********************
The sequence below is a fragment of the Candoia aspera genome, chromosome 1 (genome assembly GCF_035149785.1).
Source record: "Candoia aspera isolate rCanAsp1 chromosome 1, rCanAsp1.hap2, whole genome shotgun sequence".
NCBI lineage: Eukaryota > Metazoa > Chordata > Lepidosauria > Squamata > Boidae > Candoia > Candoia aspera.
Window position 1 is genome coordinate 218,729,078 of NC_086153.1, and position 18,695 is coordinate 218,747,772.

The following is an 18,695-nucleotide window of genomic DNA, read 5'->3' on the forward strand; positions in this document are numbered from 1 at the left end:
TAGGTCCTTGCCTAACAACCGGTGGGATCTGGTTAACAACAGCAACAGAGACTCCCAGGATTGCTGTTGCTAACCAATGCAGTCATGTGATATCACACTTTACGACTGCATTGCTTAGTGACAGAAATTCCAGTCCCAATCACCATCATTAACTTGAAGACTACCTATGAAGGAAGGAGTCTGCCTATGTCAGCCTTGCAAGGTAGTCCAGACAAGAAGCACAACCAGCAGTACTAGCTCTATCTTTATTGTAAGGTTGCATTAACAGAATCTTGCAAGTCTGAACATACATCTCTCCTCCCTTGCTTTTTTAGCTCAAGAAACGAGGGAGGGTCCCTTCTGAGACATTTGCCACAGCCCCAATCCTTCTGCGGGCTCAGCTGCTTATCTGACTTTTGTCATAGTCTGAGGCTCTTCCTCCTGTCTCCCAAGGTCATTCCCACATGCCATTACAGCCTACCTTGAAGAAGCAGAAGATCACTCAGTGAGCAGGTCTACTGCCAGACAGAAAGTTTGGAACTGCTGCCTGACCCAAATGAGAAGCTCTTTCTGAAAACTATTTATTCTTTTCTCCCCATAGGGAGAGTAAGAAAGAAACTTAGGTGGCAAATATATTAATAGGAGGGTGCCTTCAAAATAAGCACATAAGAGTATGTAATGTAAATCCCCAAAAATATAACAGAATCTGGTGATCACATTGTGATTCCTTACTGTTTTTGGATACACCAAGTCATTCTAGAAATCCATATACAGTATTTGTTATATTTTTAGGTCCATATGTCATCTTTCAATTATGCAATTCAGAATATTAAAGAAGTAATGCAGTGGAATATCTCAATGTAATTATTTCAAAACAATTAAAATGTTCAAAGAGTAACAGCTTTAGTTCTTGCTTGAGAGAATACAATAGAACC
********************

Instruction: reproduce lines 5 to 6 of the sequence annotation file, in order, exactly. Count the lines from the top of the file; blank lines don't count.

The following is an 18,695-nucleotide window of genomic DNA, read 5'->3' on the forward strand; positions in this document are numbered from 1 at the left end:
TAGGTCCTTGCCTAACAACCGGTGGGATCTGGTTAACAACAGCAACAGAGACTCCCAGGATTGCTGTTGCTAACCAATGCAGTCATGTGATATCACACTTTACGACTGCATTGCTTAGTGACAGAAATTCCAGTCCCAATCACCATCATTAACTTGAAGACTACCTATGAAGGAAGGAGTCTGCCTATGTCAGCCTTGCAAGGTAGTCCAGACAAGAAGCACAACCAGCAGTACTAGCTCTATCTTTATTGTAAGGTTGCATTAACAGAATCTTGCAAGTCTGAACATACATCTCTCCTCCCTTGCTTTTTTAGCTCAAGAAACGAGGGAGGGTCCCTTCTGAGACATTTGCCACAGCCCCAATCCTTCTGCGGGCTCAGCTGCTTATCTGACTTTTGTCATAGTCTGAGGCTCTTCCTCCTGTCTCCCAAGGTCATTCCCACATGCCATTACAGCCTACCTTGAAGAAGCAGAAGATCACTCAGTGAGCAGGTCTACTGCCAGACAGAAAGTTTGGAACTGCTGCCTGACCCAAATGAGAAGCTCTTTCTGAAAACTATTTATTCTTTTCTCCCCATAGGGAGAGTAAGAAAGAAACTTAGGTGGCAAATATATTAATAGGAGGGTGCCTTCAAAATAAGCACATAAGAGTATGTAATGTAAATCCCCAAAAATATAACAGAATCTGGTGATCACATTGTGATTCCTTACTGTTTTTGGATACACCAAGTCATTCTAGAAATCCATATACAGTATTTGTTATATTTTTAGGTCCATATGTCATCTTTCAATTATGCAATTCAGAATATTAAAGAAGTAATGCAGTGGAATATCTCAATGTAATTATTTCAAAACAATTAAAATGTTCAAAGAGTAACAGCTTTAGTTCTTGCTTGAGAGAATACAATAGAACC